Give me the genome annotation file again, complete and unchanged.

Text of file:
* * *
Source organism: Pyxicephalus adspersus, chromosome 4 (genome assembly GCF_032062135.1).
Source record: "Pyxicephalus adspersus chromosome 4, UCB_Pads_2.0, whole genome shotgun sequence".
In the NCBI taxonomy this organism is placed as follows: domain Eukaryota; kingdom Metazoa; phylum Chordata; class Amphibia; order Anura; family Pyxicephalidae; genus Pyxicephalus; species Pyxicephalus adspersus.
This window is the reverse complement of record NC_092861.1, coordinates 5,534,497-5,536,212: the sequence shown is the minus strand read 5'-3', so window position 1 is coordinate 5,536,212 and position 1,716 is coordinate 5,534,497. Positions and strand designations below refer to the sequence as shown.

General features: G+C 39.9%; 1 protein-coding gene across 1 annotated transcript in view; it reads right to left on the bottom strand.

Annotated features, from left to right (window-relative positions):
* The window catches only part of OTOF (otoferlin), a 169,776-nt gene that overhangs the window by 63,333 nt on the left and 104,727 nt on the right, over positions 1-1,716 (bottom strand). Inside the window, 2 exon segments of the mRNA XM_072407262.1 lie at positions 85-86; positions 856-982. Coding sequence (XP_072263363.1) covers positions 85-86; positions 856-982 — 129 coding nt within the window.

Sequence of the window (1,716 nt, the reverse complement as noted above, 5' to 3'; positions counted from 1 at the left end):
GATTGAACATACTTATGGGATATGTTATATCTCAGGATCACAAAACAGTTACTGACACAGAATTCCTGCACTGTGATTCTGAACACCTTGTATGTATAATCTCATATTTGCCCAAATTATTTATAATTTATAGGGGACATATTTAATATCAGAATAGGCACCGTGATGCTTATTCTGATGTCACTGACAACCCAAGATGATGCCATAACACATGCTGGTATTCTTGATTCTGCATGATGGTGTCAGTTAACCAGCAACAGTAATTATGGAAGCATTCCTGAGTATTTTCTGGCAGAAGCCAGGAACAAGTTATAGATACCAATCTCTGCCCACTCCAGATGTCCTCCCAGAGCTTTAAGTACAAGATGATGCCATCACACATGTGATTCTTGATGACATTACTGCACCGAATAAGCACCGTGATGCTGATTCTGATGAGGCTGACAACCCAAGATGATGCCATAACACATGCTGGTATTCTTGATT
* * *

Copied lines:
Source organism: Pyxicephalus adspersus, chromosome 4 (genome assembly GCF_032062135.1).
Source record: "Pyxicephalus adspersus chromosome 4, UCB_Pads_2.0, whole genome shotgun sequence".
In the NCBI taxonomy this organism is placed as follows: domain Eukaryota; kingdom Metazoa; phylum Chordata; class Amphibia; order Anura; family Pyxicephalidae; genus Pyxicephalus; species Pyxicephalus adspersus.
This window is the reverse complement of record NC_092861.1, coordinates 5,534,497-5,536,212: the sequence shown is the minus strand read 5'-3', so window position 1 is coordinate 5,536,212 and position 1,716 is coordinate 5,534,497. Positions and strand designations below refer to the sequence as shown.

General features: G+C 39.9%; 1 protein-coding gene across 1 annotated transcript in view; it reads right to left on the bottom strand.

Annotated features, from left to right (window-relative positions):
* The window catches only part of OTOF (otoferlin), a 169,776-nt gene that overhangs the window by 63,333 nt on the left and 104,727 nt on the right, over positions 1-1,716 (bottom strand). Inside the window, 2 exon segments of the mRNA XM_072407262.1 lie at positions 85-86; positions 856-982. Coding sequence (XP_072263363.1) covers positions 85-86; positions 856-982 — 129 coding nt within the window.

Sequence of the window (1,716 nt, the reverse complement as noted above, 5' to 3'; positions counted from 1 at the left end):
GATTGAACATACTTATGGGATATGTTATATCTCAGGATCACAAAACAGTTACTGACACAGAATTCCTGCACTGTGATTCTGAACACCTTGTATGTATAATCTCATATTTGCCCAAATTATTTATAATTTATAGGGGACATATTTAATATCAGAATAGGCACCGTGATGCTTATTCTGATGTCACTGACAACCCAAGATGATGCCATAACACATGCTGGTATTCTTGATTCTGCATGATGGTGTCAGTTAACCAGCAACAGTAATTATGGAAGCATTCCTGAGTATTTTCTGGCAGAAGCCAGGAACAAGTTATAGATACCAATCTCTGCCCACTCCAGATGTCCTCCCAGAGCTTTAAGTACAAGATGATGCCATCACACATGTGATTCTTGATGACATTACTGCACCGAATAAGCACCGTGATGCTGATTCTGATGAGGCTGACAACCCAAGATGATGCCATAACACATGCTGGTATTCTTGATT